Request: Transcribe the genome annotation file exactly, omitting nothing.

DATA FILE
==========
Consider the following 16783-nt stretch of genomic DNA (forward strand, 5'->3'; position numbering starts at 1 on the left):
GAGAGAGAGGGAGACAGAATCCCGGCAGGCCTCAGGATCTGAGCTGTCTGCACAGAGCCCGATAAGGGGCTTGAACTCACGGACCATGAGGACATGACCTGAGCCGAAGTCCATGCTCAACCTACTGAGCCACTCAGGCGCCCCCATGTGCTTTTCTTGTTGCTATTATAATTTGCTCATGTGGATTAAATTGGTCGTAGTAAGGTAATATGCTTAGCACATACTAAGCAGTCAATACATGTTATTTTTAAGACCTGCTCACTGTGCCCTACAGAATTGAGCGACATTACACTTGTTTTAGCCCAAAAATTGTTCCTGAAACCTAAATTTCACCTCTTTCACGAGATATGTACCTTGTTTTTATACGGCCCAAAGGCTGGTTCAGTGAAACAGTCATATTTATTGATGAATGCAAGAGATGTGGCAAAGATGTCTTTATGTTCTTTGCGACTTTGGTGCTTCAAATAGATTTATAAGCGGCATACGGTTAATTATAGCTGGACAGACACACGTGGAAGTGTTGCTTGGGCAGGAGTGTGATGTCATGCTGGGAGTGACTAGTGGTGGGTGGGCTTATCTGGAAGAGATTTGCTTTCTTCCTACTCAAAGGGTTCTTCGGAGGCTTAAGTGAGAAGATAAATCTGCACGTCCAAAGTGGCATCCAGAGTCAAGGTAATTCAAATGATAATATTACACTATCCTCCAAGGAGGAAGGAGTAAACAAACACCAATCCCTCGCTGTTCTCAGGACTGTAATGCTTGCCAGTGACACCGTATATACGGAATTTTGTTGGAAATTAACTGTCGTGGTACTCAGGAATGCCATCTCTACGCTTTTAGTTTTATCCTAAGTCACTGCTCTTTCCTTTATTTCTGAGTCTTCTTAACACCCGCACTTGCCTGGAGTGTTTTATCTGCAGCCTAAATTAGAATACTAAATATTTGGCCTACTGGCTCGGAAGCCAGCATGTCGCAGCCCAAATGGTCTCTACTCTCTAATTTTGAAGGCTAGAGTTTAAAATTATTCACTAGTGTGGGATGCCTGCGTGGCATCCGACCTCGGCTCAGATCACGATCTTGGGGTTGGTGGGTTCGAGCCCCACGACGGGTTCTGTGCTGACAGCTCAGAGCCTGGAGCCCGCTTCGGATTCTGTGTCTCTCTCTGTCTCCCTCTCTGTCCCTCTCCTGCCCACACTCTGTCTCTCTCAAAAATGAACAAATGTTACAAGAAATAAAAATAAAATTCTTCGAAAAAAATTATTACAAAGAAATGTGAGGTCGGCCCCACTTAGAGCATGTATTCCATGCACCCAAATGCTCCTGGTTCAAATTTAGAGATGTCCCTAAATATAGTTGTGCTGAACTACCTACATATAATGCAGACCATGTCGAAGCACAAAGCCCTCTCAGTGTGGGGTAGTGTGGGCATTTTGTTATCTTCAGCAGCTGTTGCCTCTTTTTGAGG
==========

Consider the following 16783-nt stretch of genomic DNA (forward strand, 5'->3'; position numbering starts at 1 on the left):
GAGAGAGAGGGAGACAGAATCCCGGCAGGCCTCAGGATCTGAGCTGTCTGCACAGAGCCCGATAAGGGGCTTGAACTCACGGACCATGAGGACATGACCTGAGCCGAAGTCCATGCTCAACCTACTGAGCCACTCAGGCGCCCCCATGTGCTTTTCTTGTTGCTATTATAATTTGCTCATGTGGATTAAATTGGTCGTAGTAAGGTAATATGCTTAGCACATACTAAGCAGTCAATACATGTTATTTTTAAGACCTGCTCACTGTGCCCTACAGAATTGAGCGACATTACACTTGTTTTAGCCCAAAAATTGTTCCTGAAACCTAAATTTCACCTCTTTCACGAGATATGTACCTTGTTTTTATACGGCCCAAAGGCTGGTTCAGTGAAACAGTCATATTTATTGATGAATGCAAGAGATGTGGCAAAGATGTCTTTATGTTCTTTGCGACTTTGGTGCTTCAAATAGATTTATAAGCGGCATACGGTTAATTATAGCTGGACAGACACACGTGGAAGTGTTGCTTGGGCAGGAGTGTGATGTCATGCTGGGAGTGACTAGTGGTGGGTGGGCTTATCTGGAAGAGATTTGCTTTCTTCCTACTCAAAGGGTTCTTCGGAGGCTTAAGTGAGAAGATAAATCTGCACGTCCAAAGTGGCATCCAGAGTCAAGGTAATTCAAATGATAATATTACACTATCCTCCAAGGAGGAAGGAGTAAACAAACACCAATCCCTCGCTGTTCTCAGGACTGTAATGCTTGCCAGTGACACCGTATATACGGAATTTTGTTGGAAATTAACTGTCGTGGTACTCAGGAATGCCATCTCTACGCTTTTAGTTTTATCCTAAGTCACTGCTCTTTCCTTTATTTCTGAGTCTTCTTAACACCCGCACTTGCCTGGAGTGTTTTATCTGCAGCCTAAATTAGAATACTAAATATTTGGCCTACTGGCTCGGAAGCCAGCATGTCGCAGCCCAAATGGTCTCTACTCTCTAATTTTGAAGGCTAGAGTTTAAAATTATTCACTAGTGTGGGATGCCTGCGTGGCATCCGACCTCGGCTCAGATCACGATCTTGGGGTTGGTGGGTTCGAGCCCCACGACGGGTTCTGTGCTGACAGCTCAGAGCCTGGAGCCCGCTTCGGATTCTGTGTCTCTCTCTGTCTCCCTCTCTGTCCCTCTCCTGCCCACACTCTGTCTCTCTCAAAAATGAACAAATGTTACAAGAAATAAAAATAAAATTCTTCGAAAAAAATTATTACAAAGAAATGTGAGGTCGGCCCCACTTAGAGCATGTATTCCATGCACCCAAATGCTCCTGGTTCAAATTTAGAGATGTCCCTAAATATAGTTGTGCTGAACTACCTACATATAATGCAGACCATGTCGAAGCACAAAGCCCTCTCAGTGTGGGGTAGTGTGGGCATTTTGTTATCTTCAGCAGCTGTTGCCTCTTTTTGAGG